Digital watermarking technology consists of a piece of software code placed onto files before they are distributed. The code identifies the copyright holder of the file, and depending on the type of watermark, may contain instructions and limitations on the file's use.
Copyright holders can also use software to search the Internet for Web sites that contain images or files with their watermark.
Digimarc's new patents allow the company to "build a sense of protection" for both copyright holders and its own intellectual property concerns into its existing products, said Bill Conwell, vice-president of intellectual property at Digimarc.
An effort to create industry-wide standards for digital watermarks under the Secure Digital Music Initiative (SDMI) has stalled, and a wide variety of companies are choosing to "go it on their own", obtaining patents on their own versions of the technology, Conwell said.
Digimarc is working on projects for both audio and video security. In conjunction with Koninklijke Philips and Sony, the company is developing security technologies for the Digital Versatile Disc Copy Control Association (DVD CCA). The company is also working with a "consortium of central banks to combat banknote piracies", said Conwell.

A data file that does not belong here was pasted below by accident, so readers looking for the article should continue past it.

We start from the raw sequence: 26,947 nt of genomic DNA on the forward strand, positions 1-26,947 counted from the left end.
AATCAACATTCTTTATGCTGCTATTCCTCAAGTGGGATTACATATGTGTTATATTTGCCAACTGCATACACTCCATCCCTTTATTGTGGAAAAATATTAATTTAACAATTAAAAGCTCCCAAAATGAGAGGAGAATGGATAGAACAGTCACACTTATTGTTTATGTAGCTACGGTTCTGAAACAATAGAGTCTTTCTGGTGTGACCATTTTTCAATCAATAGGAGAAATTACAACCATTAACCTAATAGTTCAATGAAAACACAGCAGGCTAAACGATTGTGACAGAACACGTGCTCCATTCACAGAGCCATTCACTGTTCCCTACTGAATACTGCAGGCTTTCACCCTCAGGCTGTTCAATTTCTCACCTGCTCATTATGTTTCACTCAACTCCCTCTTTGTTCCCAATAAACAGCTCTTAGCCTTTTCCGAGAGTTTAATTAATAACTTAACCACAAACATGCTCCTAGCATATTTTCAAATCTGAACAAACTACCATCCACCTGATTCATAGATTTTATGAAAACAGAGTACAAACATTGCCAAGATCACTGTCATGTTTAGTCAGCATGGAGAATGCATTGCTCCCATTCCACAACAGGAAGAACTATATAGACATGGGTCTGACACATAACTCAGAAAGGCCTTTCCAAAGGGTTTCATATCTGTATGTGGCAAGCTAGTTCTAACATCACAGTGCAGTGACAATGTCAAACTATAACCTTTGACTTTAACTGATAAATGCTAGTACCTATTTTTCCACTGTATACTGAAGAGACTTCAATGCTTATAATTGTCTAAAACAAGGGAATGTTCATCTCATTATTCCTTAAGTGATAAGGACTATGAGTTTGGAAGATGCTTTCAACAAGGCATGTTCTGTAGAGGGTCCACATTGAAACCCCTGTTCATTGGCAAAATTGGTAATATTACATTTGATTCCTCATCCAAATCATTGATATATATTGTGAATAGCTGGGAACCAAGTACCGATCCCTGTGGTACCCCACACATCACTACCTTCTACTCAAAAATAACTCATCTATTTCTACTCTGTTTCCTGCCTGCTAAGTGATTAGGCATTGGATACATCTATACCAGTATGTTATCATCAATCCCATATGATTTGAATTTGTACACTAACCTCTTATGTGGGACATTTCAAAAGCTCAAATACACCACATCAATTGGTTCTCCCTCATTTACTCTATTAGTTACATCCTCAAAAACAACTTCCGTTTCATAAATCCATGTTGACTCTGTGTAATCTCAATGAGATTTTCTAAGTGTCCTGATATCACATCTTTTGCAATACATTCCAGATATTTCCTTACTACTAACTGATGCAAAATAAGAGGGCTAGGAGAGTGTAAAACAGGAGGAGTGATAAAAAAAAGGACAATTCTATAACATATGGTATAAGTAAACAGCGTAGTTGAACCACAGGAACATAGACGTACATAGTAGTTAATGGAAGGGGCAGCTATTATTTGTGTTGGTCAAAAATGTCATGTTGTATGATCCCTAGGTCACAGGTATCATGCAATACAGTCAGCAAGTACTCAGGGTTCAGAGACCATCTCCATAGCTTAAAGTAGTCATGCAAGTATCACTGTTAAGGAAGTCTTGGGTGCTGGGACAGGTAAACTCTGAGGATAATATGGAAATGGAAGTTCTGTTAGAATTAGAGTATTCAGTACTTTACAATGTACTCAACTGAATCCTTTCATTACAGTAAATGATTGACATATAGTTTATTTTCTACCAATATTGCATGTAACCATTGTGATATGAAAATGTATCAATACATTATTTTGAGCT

Digital watermarks are seen as a potential solution to the problem on widespread digital copyright violations spawned by Napster's popular music-swapping service, but their reliability has not been proven.
Princeton University professor Edward Felten attempted to present a paper in April 2001, outlining the results of his team's work on breaking digital watermarking technology in a hacking contest sponsored by the SDMI.
But the SDMI, the Recording Industry Association of America (RIAA), and Digimarc competitor Verance threatened to sue Felten for breaking the Digital Millennium Copyright Act's ban on disseminating methods to break the technology.
Felten and co-author Scott Craver later presented the paper at the USENIX Security Symposium in Washington, DC in August 2001. In it, they claimed that digital watermarks are ineffective on audio files because of the high cost of implementation and the relative ease of breaking the technology.
Felten's team worked on older, outdated digital watermarks, according to Conwell, and patent was obtained specifically to increase the security and robustness of Digimarc's products.